None of this lamentation is to suggest that we Californians (and everyone else who drives cars and uses electricity) do not share some of the blame for creating this catastrophe. Then again, most of the damage took place long before anyone living was now born, and we have all inherited an economic and literal infrastructure that has all but forced us to perpetuate destructive habits. But now we know what we have wrought, and we know it in fine detail. 

For as much as I've written about SB 375, I've rarely written on climate change itself. But as I write this and imagine what this nice July day will be like three decades hence, it's hard not to think about the other method that humans have cooked up for destroying the planet: nuclear weapons. In The Fate of the Earth, Jonathan Schell describes the morbid paradox that might actually keep the human race alive: the more we think about the horrors of nuclear war and the more we believe that nuclear war could happen, the less likely it is that anyone will actually push the button. Horror, he contends, will keep us safe. If only averting climate change was that easy.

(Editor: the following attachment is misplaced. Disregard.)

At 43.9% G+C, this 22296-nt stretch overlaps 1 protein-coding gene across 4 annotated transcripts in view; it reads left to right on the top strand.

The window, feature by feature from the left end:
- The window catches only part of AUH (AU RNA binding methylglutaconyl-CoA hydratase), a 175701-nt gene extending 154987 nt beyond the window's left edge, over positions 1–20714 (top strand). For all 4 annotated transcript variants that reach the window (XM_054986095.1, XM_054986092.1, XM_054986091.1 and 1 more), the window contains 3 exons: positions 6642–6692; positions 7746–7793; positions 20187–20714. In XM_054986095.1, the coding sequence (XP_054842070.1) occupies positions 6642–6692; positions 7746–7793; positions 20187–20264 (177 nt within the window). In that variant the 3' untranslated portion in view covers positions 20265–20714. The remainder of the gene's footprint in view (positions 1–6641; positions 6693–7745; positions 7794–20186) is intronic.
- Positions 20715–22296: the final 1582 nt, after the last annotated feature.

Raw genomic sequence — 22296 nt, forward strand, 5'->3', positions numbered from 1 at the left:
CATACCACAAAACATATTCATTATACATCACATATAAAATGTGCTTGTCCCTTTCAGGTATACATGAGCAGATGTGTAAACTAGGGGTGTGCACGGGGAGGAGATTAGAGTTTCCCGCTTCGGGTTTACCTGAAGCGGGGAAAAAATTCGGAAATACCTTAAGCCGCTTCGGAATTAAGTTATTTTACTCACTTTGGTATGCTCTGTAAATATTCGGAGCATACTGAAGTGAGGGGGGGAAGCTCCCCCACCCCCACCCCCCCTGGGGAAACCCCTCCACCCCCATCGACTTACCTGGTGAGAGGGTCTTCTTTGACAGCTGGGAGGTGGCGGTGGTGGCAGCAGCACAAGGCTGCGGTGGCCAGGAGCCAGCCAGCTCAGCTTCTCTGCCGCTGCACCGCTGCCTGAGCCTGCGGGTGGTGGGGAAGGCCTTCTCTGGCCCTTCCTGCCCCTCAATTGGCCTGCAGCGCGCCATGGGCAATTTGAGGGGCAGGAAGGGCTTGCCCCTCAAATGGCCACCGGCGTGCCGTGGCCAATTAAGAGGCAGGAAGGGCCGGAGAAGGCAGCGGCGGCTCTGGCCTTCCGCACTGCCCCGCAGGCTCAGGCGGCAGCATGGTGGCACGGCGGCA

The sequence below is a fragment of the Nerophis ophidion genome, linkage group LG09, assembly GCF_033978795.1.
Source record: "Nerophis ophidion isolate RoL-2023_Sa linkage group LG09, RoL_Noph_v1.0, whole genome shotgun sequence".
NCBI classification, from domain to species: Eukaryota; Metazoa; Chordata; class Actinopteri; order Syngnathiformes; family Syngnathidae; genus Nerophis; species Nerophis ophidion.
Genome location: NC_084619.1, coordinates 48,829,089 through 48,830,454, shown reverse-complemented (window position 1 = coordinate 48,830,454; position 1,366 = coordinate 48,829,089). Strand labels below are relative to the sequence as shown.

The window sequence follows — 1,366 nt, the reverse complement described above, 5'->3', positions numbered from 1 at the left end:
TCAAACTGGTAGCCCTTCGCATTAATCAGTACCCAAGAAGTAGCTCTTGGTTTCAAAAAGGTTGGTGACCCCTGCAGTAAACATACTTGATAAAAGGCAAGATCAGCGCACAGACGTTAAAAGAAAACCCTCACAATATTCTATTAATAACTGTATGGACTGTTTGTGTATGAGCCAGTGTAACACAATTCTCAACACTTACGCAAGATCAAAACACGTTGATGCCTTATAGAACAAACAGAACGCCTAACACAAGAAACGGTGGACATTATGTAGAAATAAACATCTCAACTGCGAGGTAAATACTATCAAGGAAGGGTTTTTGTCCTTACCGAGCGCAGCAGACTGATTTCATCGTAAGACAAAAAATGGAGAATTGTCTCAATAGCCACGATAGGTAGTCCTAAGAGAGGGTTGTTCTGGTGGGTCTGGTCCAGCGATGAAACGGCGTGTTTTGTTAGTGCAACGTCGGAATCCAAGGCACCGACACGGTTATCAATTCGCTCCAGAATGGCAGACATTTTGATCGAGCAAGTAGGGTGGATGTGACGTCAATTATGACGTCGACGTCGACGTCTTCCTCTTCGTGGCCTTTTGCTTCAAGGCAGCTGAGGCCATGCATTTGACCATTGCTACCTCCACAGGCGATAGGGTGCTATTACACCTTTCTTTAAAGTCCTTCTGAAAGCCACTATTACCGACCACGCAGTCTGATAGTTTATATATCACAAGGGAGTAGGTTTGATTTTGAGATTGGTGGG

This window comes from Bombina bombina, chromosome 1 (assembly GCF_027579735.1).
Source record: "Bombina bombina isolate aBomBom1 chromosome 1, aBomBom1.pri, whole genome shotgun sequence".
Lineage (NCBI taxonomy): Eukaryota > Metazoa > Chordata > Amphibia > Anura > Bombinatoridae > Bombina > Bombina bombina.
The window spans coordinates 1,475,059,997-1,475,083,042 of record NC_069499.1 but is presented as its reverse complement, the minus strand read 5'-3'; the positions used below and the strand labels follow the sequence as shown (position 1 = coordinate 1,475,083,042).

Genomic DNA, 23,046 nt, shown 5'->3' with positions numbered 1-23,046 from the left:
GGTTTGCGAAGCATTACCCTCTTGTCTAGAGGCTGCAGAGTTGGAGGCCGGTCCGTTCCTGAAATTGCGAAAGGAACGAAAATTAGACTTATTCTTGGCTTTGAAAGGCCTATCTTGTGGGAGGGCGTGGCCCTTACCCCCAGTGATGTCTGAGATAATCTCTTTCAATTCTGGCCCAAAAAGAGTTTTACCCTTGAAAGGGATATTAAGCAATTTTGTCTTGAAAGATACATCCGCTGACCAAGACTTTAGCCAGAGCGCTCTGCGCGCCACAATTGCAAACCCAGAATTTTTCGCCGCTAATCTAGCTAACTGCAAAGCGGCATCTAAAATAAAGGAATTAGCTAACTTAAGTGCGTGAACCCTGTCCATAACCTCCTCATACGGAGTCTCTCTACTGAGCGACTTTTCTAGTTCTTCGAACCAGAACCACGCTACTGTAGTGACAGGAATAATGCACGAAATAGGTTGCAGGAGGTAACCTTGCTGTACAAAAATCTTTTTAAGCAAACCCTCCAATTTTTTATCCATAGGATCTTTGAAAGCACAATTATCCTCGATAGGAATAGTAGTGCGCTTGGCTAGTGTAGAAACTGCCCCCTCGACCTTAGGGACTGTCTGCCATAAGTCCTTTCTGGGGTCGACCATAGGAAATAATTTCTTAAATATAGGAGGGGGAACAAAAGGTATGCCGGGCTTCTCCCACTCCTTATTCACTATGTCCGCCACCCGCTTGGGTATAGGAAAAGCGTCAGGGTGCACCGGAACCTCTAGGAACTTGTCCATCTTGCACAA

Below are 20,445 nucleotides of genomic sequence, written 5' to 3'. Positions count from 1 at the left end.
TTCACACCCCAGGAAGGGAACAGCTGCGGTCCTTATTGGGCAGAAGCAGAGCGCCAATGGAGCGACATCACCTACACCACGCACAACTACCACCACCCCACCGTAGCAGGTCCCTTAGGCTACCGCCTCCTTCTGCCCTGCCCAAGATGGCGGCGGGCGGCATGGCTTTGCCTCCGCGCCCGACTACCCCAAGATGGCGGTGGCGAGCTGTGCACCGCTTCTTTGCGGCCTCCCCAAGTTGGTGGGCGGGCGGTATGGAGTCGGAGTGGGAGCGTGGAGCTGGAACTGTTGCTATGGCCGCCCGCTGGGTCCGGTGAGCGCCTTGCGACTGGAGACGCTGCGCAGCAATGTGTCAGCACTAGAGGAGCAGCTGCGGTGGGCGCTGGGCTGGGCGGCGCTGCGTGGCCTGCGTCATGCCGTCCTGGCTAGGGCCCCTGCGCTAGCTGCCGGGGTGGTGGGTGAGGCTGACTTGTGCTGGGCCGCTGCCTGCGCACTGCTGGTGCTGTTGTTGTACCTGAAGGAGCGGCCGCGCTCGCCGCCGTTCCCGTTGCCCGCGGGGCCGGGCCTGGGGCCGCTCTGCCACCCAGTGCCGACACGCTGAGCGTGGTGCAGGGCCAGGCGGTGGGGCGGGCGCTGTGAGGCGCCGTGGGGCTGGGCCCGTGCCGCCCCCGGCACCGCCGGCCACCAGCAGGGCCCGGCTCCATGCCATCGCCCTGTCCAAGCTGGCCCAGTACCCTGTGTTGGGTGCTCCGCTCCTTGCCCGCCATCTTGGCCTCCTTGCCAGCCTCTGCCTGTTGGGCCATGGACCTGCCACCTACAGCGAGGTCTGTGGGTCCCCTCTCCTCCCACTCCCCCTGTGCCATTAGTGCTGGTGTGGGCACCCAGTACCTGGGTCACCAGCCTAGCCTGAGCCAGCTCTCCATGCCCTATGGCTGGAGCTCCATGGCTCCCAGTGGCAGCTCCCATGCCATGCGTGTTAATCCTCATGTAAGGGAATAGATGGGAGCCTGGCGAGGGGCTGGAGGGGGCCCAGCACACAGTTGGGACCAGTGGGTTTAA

Across this country, a plague of ignorance, indignance, and opportunism has condemned Los Angeles to its fate, and it surely has done far worse for many more places. The Arctic ice cap may be history, but at least Pacoima can cope.